It’s 7:55am and with sudden humorous dismay I realize I have a scheduled video conference starting at 8. Although I’ve been awake and working since 6am, new habits have emerged in our pandemic stay-at-home reality. I had not yet showered, no makeup and was still wearing my night PJs, having not even changed into my day PJs.
Solution? Join the video conference with just my name—no video. Other participants want to “see” me—just displaying my name isn’t much better than just talking on the phone. Not on your life am I showing my unkept and ungroomed self still in my PJs!
To make things worse, my next videoconference is scheduled to begin at 9am, on the heels of the first one. Once again, participants gave me grief for not joining the video-sharing.
By the end of the second videoconference at 10:30, there didn’t seem to be a good reason to groom myself until after my mid-day walk. When I returned at 3:10pm from a brisk invigorating walk, horrors of horrors, I’m late for a 3-5:30 videoconference! I quickly log in and for the third time this day, receive grief for displaying only my name. Although this time, participants insist I join the group, groomed or not. So embarrassingly I turn on the video. Hair pulled up in a ponytail (it’s longer now without access to my local hair salon), partially covered with a visor, no makeup, but at least in my walking outfit rather than my day PJs.
Any of this sound familiar? As videoconferencing becomes our new societal norm, many of us are still learning how to appropriately navigate this technology. Up to this point, video platforms have been primarily utilized for business meetings.
Zoom Video Communications, Inc. has reported that the use of their platform has gone from around 10 million users at the end of 2019 to nearly 200 million now during this pandemic. While it once enabled client conferences and training webinars, all of us stay-at-home people are using it for virtual happy hours, exercise classes, family birthday parties and Easter/Passover services.
While Zoom seems to have risen as the prominent platform, other services like FaceTime, Google Hangouts, Skype, WebX and Duo (just to name a few) have also seen a rise in their utilization. So how DO we navigate this new reality? Search the Internet and you’ll find a proliferation of “tips” and “quips”. Here are just a few.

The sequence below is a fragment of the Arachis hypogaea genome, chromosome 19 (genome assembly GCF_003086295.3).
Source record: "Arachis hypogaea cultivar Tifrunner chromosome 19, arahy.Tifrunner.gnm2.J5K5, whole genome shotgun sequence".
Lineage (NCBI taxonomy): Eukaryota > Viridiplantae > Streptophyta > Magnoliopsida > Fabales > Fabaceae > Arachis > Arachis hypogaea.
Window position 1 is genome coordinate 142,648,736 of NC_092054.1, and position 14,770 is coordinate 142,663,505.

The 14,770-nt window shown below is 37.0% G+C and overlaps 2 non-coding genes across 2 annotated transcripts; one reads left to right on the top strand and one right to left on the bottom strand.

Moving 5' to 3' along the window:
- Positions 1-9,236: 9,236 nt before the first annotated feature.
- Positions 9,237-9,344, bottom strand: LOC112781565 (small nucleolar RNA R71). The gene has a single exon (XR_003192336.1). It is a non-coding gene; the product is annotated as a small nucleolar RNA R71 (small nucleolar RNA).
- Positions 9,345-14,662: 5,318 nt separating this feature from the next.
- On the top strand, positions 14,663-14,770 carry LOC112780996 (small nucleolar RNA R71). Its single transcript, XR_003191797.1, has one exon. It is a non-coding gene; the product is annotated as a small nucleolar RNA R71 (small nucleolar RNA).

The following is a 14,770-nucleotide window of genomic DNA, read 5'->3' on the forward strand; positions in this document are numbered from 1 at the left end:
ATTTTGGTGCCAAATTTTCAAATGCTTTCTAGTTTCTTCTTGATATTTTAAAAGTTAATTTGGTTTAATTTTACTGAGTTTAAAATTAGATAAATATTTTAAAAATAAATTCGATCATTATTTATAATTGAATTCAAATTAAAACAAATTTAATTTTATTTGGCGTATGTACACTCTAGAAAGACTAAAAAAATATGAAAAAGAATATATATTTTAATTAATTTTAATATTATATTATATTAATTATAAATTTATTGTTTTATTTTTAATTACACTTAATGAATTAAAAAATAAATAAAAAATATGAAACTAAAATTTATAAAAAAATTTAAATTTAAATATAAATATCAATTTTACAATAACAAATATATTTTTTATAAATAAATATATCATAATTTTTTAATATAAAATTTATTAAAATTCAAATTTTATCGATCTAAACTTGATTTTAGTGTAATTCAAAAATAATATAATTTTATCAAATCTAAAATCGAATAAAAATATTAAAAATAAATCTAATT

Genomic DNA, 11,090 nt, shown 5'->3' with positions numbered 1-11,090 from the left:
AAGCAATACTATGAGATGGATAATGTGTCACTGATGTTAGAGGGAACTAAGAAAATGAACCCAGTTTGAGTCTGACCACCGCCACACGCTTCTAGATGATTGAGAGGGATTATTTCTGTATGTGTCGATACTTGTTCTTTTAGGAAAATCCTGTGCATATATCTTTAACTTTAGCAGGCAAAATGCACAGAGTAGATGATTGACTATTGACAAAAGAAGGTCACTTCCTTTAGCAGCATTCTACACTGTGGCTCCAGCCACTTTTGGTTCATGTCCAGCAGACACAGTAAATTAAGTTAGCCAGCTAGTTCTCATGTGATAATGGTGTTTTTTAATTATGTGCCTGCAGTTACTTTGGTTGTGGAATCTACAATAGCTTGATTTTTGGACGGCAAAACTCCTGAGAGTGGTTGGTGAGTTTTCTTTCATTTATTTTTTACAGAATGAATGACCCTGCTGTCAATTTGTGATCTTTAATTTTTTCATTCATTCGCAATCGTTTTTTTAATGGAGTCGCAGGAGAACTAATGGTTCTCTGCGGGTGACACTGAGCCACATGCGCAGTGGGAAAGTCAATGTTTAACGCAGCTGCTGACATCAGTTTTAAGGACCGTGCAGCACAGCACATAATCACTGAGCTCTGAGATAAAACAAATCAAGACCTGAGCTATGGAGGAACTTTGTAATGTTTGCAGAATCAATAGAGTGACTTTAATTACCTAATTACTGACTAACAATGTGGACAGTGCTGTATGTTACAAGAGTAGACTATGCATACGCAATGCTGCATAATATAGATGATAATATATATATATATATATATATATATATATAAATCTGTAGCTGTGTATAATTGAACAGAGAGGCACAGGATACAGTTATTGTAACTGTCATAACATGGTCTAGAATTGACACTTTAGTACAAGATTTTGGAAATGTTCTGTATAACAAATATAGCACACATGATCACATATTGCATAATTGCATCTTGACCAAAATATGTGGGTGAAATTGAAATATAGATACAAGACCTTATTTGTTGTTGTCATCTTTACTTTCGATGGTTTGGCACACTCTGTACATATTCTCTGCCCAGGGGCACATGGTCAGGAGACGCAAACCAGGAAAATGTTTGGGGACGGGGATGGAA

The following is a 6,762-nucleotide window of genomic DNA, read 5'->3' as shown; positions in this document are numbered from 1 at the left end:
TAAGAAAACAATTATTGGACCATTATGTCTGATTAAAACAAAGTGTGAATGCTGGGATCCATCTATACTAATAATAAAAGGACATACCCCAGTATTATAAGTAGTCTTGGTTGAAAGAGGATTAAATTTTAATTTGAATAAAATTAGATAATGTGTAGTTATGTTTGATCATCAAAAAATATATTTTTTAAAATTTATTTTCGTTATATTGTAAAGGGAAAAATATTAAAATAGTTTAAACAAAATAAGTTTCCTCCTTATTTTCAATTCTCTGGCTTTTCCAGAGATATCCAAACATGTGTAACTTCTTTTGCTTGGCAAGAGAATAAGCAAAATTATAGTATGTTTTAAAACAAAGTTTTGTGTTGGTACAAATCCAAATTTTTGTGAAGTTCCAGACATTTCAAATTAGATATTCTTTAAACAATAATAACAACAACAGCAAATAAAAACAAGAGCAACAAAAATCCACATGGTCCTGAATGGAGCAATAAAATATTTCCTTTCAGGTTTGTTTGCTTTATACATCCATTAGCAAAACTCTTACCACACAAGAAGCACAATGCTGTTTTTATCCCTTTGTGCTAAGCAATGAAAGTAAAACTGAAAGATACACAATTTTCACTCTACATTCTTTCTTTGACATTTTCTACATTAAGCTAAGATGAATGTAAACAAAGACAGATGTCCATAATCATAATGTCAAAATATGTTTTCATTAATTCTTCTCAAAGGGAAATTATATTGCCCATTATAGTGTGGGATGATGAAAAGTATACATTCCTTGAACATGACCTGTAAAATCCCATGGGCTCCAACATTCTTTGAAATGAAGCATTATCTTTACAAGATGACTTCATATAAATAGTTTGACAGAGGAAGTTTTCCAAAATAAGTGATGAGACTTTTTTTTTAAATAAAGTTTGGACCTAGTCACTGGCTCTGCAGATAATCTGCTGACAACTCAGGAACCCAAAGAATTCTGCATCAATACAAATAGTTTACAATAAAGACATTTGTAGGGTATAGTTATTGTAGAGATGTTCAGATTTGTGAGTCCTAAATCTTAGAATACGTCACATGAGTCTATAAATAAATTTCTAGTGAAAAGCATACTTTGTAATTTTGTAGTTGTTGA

- Mute yourself when not talking. This is a big one. Unlike sitting in a meeting, we tend to multi-task more during videoconferencing. Typing, shuffling papers, coughing, dogs barking and other background noises are distracting to participants. And be careful that you haven’t accidently unmuted yourself when you decide to utter an expletive, comment to your significant other how slovenly someone else looks, or generally want to say something you don’t want the other participants to hear. Or have you ever been on a videoconference when someone answers their other phone and has a full-on conversation?
- Be aware that multi-tasking is visible to participants! Switching over to work on your PowerPoint presentation doesn’t stop your video—participants can still see you even though you don’t see them. OMG did you see the guy picking his nose….
- Prepare in advance. Another big one. It’s very disruptive if you’re still struggling with making your video or audio work while other participants are wanting to start the meeting. It’s particularly important when you’re participating in a virtual happy hour—don’t waste others’ recreation time!
- Pay attention to your background. Messy house? Use a virtual background if your computer and conferencing platform allows it. And what about a family member walking into the view of the camera partially dressed, or not dressed at all? Or your child deciding to do or say something embarrassing—perhaps load themselves into the dishwasher?
- Position your camera appropriately. Face the light source, raise the camera so others aren’t looking up your nostrils. And just like photography, ladies, facing the camera looking down on you is face-slimming.
- Dress appropriately. OK, so those sweats are comfortable and putting your hair up underneath a ball cap or visor feels good, but pay attention to what participants see. Naked from the waist down, no worries–but what about if you stand up to go to the bathroom during the conference?
Abnormal times—abnormal behaviors. Happy videoconferencing!